A divergent and better view first emerged in Hurd v. Commissioner of Internal Revenue, 160 F.2d 610 (1 Cir. 1947). The decedent transferred property in trust, named himself a co-trustee and reserved to his trustees power to terminate the trust through distributing principal at any time to his wife. The provisions of the estate tax law involved were Section 2036 and Section 2038. The sections require the inclusion in the gross estate of a decedent of any property of which he has made a transfer wherein he has retained "the right, either alone or in conjunction with any [other] person, to designate the persons who shall possess or enjoy the property or the income therefrom" (Section 2036(a) (2)), or wherein he has retained the right "to alter, amend, revoke, or terminate ...." (Section 2038 (a) (1)). The facts show that decedent was competent for some two and one-half years during the continuance of these powers which he had reserved to himself in his capacity as a co-trustee. During the eighteen months prior to his death, however, decedent was allegedly mentally incompetent. The Court stressed that the decedent had never resigned as trustee and had never been adjudicated an incompetent. It held that in order to be divested of the powers which he held and thus avoid taxability, he would either have had to (i) be removed as trustee or (ii) have effectively resigned. In the absence of one of the foregoing the Court held decedent would be deemed to possess the powers. The Court stated:

To state the question in a manner which the estate itself suggests, it comes to whether or not it is necessary as a matter of law that the decedent should have resigned, or been removed, in order to divest him of the powers reserved under the instrument. We think that question must be answered in the affirmative.

While the court did say "The statute is not concerned with the manner in which the power is exercised, but rather with the existence of the power," it appears from what follows that the court had reference to the general law of Massachusetts making it possible for a committee, guardian or representative to exercise the power on behalf of the decedent. This is indicated by the quotation from City Bank Farmers' Trust Co. v. McGowan, 323 U.S. 594, 65 S. Ct. 496, 89 L. Ed. 483, where the United States Supreme Court upheld the imposition of estate taxation with respect to gifts made (in contemplation of donor's death) by a fiduciary on behalf of an insane donor. The decision of the Court is summed up in its statement that "the Tax Court [felt] that there should have been some definitive act correlating the decedent's actual incompetence with his incapacity to serve as trustee. With that we agree ...." The clear implication of this holding was that if the decedent, personally or through a guardian, *203 lacked legal capacity to act as trustee, taxation would have been improper.[2]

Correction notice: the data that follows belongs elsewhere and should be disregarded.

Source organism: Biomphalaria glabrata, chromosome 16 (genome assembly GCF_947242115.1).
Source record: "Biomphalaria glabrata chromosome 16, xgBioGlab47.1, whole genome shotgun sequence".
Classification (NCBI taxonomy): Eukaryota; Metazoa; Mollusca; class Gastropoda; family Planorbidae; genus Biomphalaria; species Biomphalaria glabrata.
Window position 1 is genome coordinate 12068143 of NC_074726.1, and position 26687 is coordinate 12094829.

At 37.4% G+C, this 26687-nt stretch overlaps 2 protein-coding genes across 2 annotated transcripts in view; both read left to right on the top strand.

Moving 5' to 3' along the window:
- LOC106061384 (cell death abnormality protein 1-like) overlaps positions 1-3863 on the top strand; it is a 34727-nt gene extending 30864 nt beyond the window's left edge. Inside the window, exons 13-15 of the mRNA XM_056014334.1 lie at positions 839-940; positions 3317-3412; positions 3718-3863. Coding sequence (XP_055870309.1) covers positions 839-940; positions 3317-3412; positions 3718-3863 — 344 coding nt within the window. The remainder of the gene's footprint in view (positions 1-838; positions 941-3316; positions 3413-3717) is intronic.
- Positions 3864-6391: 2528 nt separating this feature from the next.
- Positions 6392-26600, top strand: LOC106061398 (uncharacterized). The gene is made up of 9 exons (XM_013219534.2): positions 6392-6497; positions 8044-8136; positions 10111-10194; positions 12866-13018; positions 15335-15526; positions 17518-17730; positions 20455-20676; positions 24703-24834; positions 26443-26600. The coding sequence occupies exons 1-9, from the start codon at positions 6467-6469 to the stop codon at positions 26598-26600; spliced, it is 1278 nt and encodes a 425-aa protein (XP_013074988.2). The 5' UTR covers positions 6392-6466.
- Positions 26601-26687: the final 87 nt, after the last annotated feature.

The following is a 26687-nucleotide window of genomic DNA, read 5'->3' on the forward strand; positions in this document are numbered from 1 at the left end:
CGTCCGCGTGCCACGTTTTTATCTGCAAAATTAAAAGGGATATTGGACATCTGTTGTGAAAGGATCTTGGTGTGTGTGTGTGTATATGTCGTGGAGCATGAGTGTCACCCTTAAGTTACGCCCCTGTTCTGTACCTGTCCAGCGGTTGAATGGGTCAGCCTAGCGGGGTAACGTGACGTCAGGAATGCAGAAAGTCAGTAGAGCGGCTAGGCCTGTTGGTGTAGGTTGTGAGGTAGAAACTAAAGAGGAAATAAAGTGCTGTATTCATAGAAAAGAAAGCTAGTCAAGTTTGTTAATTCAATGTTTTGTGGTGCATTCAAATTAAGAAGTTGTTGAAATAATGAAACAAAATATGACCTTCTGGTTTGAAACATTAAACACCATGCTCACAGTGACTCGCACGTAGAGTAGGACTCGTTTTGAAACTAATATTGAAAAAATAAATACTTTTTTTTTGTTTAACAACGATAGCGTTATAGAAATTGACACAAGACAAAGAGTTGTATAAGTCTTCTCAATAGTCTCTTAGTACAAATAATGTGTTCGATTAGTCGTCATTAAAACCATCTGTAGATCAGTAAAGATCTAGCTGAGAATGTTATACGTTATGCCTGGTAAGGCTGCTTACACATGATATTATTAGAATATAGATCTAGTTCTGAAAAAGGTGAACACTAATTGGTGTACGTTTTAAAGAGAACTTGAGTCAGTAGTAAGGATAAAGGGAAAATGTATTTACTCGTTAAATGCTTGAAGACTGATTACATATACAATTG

Although not directly on point, Commissioner of Internal Revenue v. Noel, 380 U.S. 678, 85 S. Ct. 1238, 14 L. Ed. 2d 159 (1965) supports this position. The question presented in Noel was whether within the meaning of § 2042(2) of the Internal Revenue Code of 1954, 26 U.S. C. § 2042(2), decedent "possessed at his death any of the incidents of ownership" in flight insurance policies purchased just prior to his take-off on a fatal air trip. Under the policies, decedent had the right to amend or change the beneficiaries, an incident of ownership. Immediately after purchasing the policies and before departing on his flight, decedent delivered the policies to his wife. Obviously, there was no practical opportunity for the decedent to assign the policies or change the beneficiary between the time he boarded the plane and the time he died. Nevertheless, the Supreme Court included the proceeds in decedent's estate. Congress did not intend to measure estate tax liability by an individual's fluctuating day-by-day capacity to dispose of property. The Court held however that "estate tax liability for policies `with respect to which the decedent possessed at his death any of the incidents of ownership' depends on a general, legal power to exercise ownership, without regard to the owner's ability to exercise it at a particular moment." [emphasis added] Id. at 684, 85 S. Ct. at 1241.

The Fifth Circuit in Estate of Bagley v. United States, 443 F.2d 1266 (5th Cir. 1971), without citing Noel, applied a similar analysis in a case involving Section 2041(a) (2) of Internal Revenue Code, the statute presently before this Court. A husband-donor and wife-donee of a power of appointment were killed in an automobile accident. It could not be determined which survived the other. A testamentary trust was created in the will of the husband for the benefit of the wife during her lifetime, with a general testamentary power of appointment in the wife. The husband's will provided that the power of appointment could be exercised in the wife's will by *204 specific reference to the power. If the wife failed to exercise the power, there was a gift over to the husband's designated beneficiaries. His will also contained a provision that in the event of simultaneous death the wife would be deemed the survivor. The wife's will, executed the same day as her husband's, made no reference whatever to the power of appointment.